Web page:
Author: Denis Barbeau

Denis Barbeau is a Systemscope Partner and engineer with more than 15 years of experience helping public sector clients to successfully address significant organizational and business challenges. As the Practice Lead for Strategic Business Consulting, Denis’ experience and specializations include business planning and transformation, organizational redesign, governance and integrated process management. Denis’ broad experience in the public and private sectors, coupled with excellent communication skills, allows him to leverage best practices for a wide variety of organizations and propose achievable solutions for the benefit of his clients. In 2008, Denis was named one of the National Capital Region’s Forty under 40 by the Ottawa Business Journal. The awards recognize business people under the age of 40 for their career accomplishments, professional expertise and community and charitable involvement

Hanging Ten at the Special Surfers Night

As one of the core values of our firm, Systemscope prides itself on giving back to the community through sponsorship and participation in charitable events.   We are regular sponsors of Government of Canada Charitable Workplace Campaign events, An Evening of Hope, which raises funds for Lung Cancer Research, and the Ottawa Hospital Foundation President’s Breakfast.    We also encourage our employees to take advantage of their annual volunteer days for worthwhile causes.  These volunteer days have been used for fundraising bike tours (Tour for Kids), building playground structures for underprivileged neighbourhoods, participating in fundraising barbeques, organizing Christmas hamper programs, and being volunteers at our childrens’ schools. I would like to share my own personal volunteering experience – being a first-time participant in Special Surfers Night.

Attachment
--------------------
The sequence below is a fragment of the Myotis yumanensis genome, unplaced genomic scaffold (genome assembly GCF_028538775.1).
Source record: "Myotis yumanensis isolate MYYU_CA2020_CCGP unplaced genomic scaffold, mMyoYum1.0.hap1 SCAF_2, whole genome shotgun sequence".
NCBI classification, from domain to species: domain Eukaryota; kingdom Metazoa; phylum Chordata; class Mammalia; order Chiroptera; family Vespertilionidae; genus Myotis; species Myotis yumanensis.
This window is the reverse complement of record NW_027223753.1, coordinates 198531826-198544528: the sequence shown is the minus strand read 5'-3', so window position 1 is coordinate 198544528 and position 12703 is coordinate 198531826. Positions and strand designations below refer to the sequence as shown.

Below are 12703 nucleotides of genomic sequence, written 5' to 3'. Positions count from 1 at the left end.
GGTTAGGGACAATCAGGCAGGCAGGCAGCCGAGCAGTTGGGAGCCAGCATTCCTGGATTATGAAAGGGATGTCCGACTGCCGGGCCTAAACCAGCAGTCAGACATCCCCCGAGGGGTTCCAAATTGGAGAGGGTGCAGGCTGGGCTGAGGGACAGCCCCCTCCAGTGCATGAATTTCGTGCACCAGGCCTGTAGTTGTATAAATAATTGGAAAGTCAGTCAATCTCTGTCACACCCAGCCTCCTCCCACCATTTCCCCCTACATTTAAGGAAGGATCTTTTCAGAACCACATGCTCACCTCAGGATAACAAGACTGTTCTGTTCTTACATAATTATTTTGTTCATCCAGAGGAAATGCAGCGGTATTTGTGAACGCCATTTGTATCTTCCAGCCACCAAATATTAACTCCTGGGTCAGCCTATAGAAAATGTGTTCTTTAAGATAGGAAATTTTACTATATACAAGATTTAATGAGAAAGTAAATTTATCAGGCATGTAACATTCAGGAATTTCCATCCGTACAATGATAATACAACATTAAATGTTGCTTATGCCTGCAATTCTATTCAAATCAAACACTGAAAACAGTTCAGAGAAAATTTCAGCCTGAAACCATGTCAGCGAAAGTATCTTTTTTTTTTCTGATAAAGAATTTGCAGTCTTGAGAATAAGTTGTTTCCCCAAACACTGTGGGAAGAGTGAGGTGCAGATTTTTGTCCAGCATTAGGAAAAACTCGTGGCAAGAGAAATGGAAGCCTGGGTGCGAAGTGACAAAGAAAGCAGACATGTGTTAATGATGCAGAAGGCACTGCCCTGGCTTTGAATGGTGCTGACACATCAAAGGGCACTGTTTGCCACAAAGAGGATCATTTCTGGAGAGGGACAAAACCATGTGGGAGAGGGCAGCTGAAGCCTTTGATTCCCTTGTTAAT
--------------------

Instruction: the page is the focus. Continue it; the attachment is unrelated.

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How to be a Boss without being Bossy – Part 1

We are all leaders in one respect or another.  In business, we lead firms, divisions, and projects.  In our professional growth and personal branding, we speak at conferences, write white papers and post blogs.  In our personal lives, we are moms and dads, we serve on boards, and we lead community groups.

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Hey, It’s Not Brain Surgery!

Having just come through brain surgery, I’ve learned valuable life lessons that can also be applied to change and transformation management.

A little background context – In early January, 2012, I started experiencing problems with my vision and after a series of tests culminating with an MRI in early April, was diagnosed with a pituitary macroadenoma – in layman’s terms, a 4.0 cm benign tumour situated between my brain and my pituitary gland.

The Outcome – On June 4, a neurosurgical team at theOttawaHospital performed the surgery to remove the tumour using a minimally invasive, Endoscopic Endonasal Approach (EEA).    The surgery was made more complicated by the fact that the tumour had grown to approximately 4.0 cm in diameter and had to be removed through my nostril via a deviated septum.    Despite the complications, the tumour was successfully extracted in one piece and an MRI the next day confirmed that the area was “clean”, setting the foundation for a quick recovery and an excellent long term prognosis.

How I Prepared and What I Learned – When I was initially diagnosed with the tumour and the prospect of a serious surgery, I contacted the renowned sports psychologist Dr. Terry Orlick ( to ask his advice on how to prepare for this event.   Years ago, I had read Terry’s book “In Pursuit of Excellence” which chronicled Terry’s work with athletes and high-performance executives, and we had invited Terry to one of Systemscope’s corporate retreats in 2008 to present and discuss techniques on achieving higher levels of performance.

After a long talk, Terry offered me these three pieces of advice:

  1. Focus on positive outcomes
  2. “Change the channel” and think positive
  3. Lean on your support networks

The advice prepared me well for the surgery, but it also made me think of how this applies readily to any person, or any organization, about to undergo a major event or transformation.  Based on my own experience, I would add two additional lessons learned:

  1. Communicate effectively and be persistent
  2. Celebrate success and acknowledge who got you there

Applying the lessons of Brain Surgery to Transformation and Change Management

Let’s examine each of these five areas in more detail: